Iraq to expel Iranian rebels once it takes over camp from US
In June 2004, under the Geneva Conventions the United States granted “protected status” to 3,000 members of an Iranian opposition group interned in Iraq.
Listed as a terrorist organization, an US-led coalition disarmed these members of the People’s Mujahideen. Since 2004, they have been held in Camp Ashraf, northeast of Baghdad under the protection of the United States government.
On December 22, the Iraqi government announced their intent to expel the Iranian exile group. An expulsion, which has been long sought by the Shiite-led government, will become feasible once the U.N. mandate that regulates the presence of U.S. troops in Iraq and gave the Iranian opposition group protected status expires at the end of the year (2008).
“Iraqi national security adviser Mowaffak al-Rubaie on Saturday traveled to the camp with several other government officials to deliver the message to members of the Mujaheddin-e Khalq, or MEK, an Iranian opposition group that was closely aligned with deposed Iraqi president Saddam Hussein but has been under U.S. military protection since shortly after the 2003 U.S.-led invasion.
The government informed the group that it would soon assume responsibility for security at Camp Ashraf and that residents would be repatriated unless they find a third country willing to take them. The U.S. military currently protects Camp Ashraf, which is 40 miles north of Baghdad.
‘Staying in Iraq is not an option for them,’ the government said in a statement issued Sunday. The Iranian government has long called for the group’s expulsion.
The statement did not set a deadline for removing the MEK. Iraqi officials have pledged to treat the group’s members humanely but have made their disdain for the MEK clear. The delegation that visited the camp included officials of the Defense and Interior ministries as well as Iraqi intelligence officials.
The statement also said the group is barred from participating in political activities and ordered it to cease media campaigns.
The Shiite-led Iraqi government, which has close ties to Iran, has for years threatened to shut down Camp Ashraf because it regards the MEK, also known as the People’s Mujaheddin Organization of Iran, as a terrorist organization.”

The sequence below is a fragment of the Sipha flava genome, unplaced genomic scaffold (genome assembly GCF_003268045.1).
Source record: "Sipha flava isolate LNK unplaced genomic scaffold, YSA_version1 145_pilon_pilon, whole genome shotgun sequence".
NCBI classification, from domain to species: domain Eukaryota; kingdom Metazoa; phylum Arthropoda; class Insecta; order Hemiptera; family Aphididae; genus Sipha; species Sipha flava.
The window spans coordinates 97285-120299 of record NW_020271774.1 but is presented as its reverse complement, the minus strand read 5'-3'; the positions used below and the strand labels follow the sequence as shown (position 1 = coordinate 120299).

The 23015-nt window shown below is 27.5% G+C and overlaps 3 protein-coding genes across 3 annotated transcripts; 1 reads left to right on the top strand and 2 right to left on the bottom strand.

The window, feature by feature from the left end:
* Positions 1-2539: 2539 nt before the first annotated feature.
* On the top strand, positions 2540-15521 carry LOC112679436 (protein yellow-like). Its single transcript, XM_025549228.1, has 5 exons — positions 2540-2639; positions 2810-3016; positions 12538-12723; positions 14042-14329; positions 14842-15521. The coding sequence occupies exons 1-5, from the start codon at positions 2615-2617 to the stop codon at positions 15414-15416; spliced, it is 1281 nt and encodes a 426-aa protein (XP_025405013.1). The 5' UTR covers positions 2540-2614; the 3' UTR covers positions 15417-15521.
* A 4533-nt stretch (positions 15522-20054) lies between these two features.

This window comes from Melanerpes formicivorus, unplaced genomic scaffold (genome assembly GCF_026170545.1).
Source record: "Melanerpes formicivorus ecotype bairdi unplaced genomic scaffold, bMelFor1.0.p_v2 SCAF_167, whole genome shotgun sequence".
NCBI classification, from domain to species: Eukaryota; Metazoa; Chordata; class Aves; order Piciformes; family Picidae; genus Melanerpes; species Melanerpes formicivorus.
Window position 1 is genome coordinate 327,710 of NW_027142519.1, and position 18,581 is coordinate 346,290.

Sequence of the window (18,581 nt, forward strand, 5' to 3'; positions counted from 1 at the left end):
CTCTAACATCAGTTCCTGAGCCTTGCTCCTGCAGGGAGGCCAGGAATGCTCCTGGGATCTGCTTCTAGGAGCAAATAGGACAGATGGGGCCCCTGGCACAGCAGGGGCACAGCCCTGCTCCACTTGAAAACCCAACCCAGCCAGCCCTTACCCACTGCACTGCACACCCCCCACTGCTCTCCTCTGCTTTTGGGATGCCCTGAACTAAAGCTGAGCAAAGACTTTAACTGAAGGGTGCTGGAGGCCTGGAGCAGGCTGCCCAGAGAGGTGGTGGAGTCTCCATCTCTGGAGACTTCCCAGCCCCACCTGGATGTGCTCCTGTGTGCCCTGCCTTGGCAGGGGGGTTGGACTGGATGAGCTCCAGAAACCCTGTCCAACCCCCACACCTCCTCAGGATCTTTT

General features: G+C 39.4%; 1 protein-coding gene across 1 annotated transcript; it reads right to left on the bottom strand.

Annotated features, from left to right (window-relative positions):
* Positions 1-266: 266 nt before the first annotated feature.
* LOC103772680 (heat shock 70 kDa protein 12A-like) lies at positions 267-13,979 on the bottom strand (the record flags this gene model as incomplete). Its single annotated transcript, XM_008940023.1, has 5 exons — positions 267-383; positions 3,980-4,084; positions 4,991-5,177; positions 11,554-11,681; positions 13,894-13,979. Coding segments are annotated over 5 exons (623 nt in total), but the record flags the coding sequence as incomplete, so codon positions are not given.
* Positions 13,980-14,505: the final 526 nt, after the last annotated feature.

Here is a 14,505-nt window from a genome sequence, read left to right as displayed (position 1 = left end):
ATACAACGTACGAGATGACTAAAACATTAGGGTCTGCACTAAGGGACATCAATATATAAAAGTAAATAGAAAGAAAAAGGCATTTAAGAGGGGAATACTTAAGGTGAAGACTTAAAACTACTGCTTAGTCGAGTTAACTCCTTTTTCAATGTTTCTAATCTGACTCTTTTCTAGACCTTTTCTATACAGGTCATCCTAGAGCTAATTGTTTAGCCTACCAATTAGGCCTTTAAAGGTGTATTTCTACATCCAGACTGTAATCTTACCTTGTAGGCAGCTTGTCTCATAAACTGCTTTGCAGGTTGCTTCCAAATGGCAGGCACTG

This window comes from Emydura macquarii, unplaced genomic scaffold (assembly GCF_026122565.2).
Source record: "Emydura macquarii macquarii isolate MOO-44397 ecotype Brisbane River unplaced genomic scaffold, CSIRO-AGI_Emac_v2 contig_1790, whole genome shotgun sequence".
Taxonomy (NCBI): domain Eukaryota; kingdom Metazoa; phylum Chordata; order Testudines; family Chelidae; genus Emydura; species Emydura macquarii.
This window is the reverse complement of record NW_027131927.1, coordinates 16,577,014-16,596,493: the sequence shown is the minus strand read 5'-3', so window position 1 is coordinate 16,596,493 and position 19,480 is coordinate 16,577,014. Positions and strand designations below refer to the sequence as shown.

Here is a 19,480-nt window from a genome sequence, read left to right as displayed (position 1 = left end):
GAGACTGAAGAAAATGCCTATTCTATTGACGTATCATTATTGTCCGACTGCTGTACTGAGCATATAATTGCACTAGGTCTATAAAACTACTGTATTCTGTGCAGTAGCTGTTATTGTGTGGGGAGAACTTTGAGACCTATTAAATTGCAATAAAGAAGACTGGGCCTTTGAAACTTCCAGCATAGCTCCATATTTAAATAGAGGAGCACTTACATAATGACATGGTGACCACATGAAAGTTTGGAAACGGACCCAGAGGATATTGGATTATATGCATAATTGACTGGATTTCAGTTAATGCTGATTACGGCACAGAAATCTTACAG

The MEK was founded in the 1960s in opposition to the late shah of Iran, Mohammad Reza Pahlavi. They were accused of carrying out several attacks in Iran, including some targeting U.S. officials.
When Iraq and Iran were at war during the 1980’s, the MEK relocated its headquarters to Iraq where they were embraced by Saddam Hussein who provided them with weapons and financial support.
According to the Kurds and Shiites, these rebels are guilty of suppressing the failed Kurdish and Shiite uprisings that followed the Persian Gulf War.
“Shortly after the 2003 invasion, the U.S. military persuaded the MEK to disarm and offered to protect the group. The arrangement was awkward because it tasked the U.S. military with sheltering a group that remains on the State Department’s terrorism list.
The group’s charismatic leader, Maryam Rajavi, is based in Paris, but France and many other countries have been reluctant to resettle the group’s members.
Also Sunday, Iraq’s Interior Ministry issued a statement calling the recent detention of ministry officials by a special unit that reports directly to Prime Minister Nouri al-Maliki ‘a brazen act of political retribution.”
On New Year’s Day, Iraq’s Prime Minister Nouri al-Maliki announced that he would expel the Iranian armed opposition group from the country after taking over their base from US forces.
“Based on taking over everything and in accordance with our constitution and our policies of opening up to our neighbours… our forces are going to take full control of the camp where the People’s Mujahedeen Organisation of Iran (PMOI) live,’ Maliki said.
Maliki was speaking to reporters on the sideline of a ceremony during which the United States handed over to Iraqi forces security control of the Green Zone, symbol of the American occupation of the country.”
Maliki made it clear that the PMOI is a terrorist organization and, therefore, cannot and will not operate in Iraq. Iraq officials are in fear that the PMOI will create a political crisis in contradiction with their constitution.
Maliki while making it perfectly clear that Iraq is no longer a home for the rebels, indicated that the rebels would be treated in accordance with international laws. Iraq will not force the rebels to return to Iran. They will instead give them the opportunity to either go back to Iran or another country.
“Maliki, who was speaking ahead of a visit Saturday to Tehran, told Iranian President Mahmoud Ahmadinejad in March that he would take steps to ensure that Iraq was not used by ‘terrorists’ from Al-Qaeda, or from Iranian rebel groups.
Last month the White House said it received assurances from Baghdad that the rebel group will not be expelled to a country where they may be persecuted, apparently excluding their return to Iran.”